Dozens of Republicans, some sitting directly behind him, urged him on. Democrats on the other hand whistled, and some tweeted squeaky responses.

“Loved it,” said Rep. Greg Pence, R-Ind., The brother of former Vice President Mike Pence. “This is a historic moment for Kevin, for sure.”

Tweeted Rep. Adam Schiff, D-Calif., The Intelligent Committee chairman: “If you would take the worst speaker in the world / Give him the worst speech in the world / And make him read it for the longest time in the world / That would be a lot like listening to Kevin McCarthy tonight. Besides, probably better. “

It’s no secret that Democrats are facing a potentially difficult midterm election next fall that has endangered their slim majority. If Republicans take control, McCarthy is ready to become a speaker, a task he has tried, and failed, to achieve before, only to bow when it was clear he would not have the support of his Republican peers.

McCarthy’s sudden performance could be seen as a kind of audition, a call to the Republican colleagues who last denied him the job.

It could also be seen as a performance for another audience – by one. Earlier Thursday, McCarthy said he received a phone call from Trump, who played golf but called him. McCarthy would not reveal what had been said, only that they had spoken.

Their sometimes was a stony relationship, though McCarthy was among the first in Congress to support Trump’s 2016 campaign and enjoyed the former president’s special status as “My Kevin”.

Republicans in the House remained close to the previous president, imitating his style. The Republican House campaign committee recently held a fundraiser with Trump and the party has determined that his support will be essential if they hope to regain control of Congress.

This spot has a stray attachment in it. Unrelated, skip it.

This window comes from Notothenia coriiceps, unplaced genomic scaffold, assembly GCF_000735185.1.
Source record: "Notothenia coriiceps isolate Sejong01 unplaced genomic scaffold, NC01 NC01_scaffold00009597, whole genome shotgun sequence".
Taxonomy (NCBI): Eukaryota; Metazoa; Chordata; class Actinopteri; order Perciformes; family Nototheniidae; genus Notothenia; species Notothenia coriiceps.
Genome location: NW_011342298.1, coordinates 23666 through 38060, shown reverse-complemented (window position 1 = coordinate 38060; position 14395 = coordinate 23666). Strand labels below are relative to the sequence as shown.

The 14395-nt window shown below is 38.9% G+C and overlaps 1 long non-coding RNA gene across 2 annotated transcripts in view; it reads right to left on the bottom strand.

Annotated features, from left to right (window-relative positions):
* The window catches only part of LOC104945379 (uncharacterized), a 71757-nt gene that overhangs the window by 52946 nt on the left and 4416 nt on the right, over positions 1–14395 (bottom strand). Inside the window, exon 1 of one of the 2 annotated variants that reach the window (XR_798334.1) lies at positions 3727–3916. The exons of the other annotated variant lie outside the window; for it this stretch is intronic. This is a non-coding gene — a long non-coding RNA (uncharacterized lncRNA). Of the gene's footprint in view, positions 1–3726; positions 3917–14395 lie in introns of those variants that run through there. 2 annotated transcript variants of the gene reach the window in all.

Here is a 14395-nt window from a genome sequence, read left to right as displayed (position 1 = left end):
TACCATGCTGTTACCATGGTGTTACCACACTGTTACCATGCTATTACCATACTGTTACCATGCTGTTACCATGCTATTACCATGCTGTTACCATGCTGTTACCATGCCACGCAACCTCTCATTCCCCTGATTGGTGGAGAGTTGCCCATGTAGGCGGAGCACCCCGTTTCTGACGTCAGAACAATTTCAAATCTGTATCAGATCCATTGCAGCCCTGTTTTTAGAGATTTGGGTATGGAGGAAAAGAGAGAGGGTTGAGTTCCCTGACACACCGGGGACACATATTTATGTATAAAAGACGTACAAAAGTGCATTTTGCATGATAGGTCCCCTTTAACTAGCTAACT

Unlike the Senate, which is known for its long obstruction-style speeches, such addresses in the House are rare. Pelosi holds a contemporary record, delving into his own eight-hour floor speech in 2018 in support of immigration law changes, reading heartfelt letters from immigrants, some seeking protection against deportation.

Late at midnight on Friday as lawmakers showed up, Pence said McCarthy could be on his way to breaking Pelosi’s speech record.

The House was ready to return after dawn on Friday and try to pass the Biden package again, sending it to the Senate.

Democratic Rep. Sheila Jackson Lee of Texas, who is part of the vote-counting whip team, said it did not appear McCarthy’s speech shifted any support for Biden’s bill on her side of the aisle.

“I think Kevin is also trying to show his conference that he’s a tough guy,” Jackson Lee said. “And he has the right to do that. And when I was there, I showed him the respect a person on the floor deserves. But honestly, there are desperate people in my district who need every aspect of this bill. “

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Associated Press writers Farnoush Amiri, Mary Clare Jalonick and Alan Fram contributed to this report.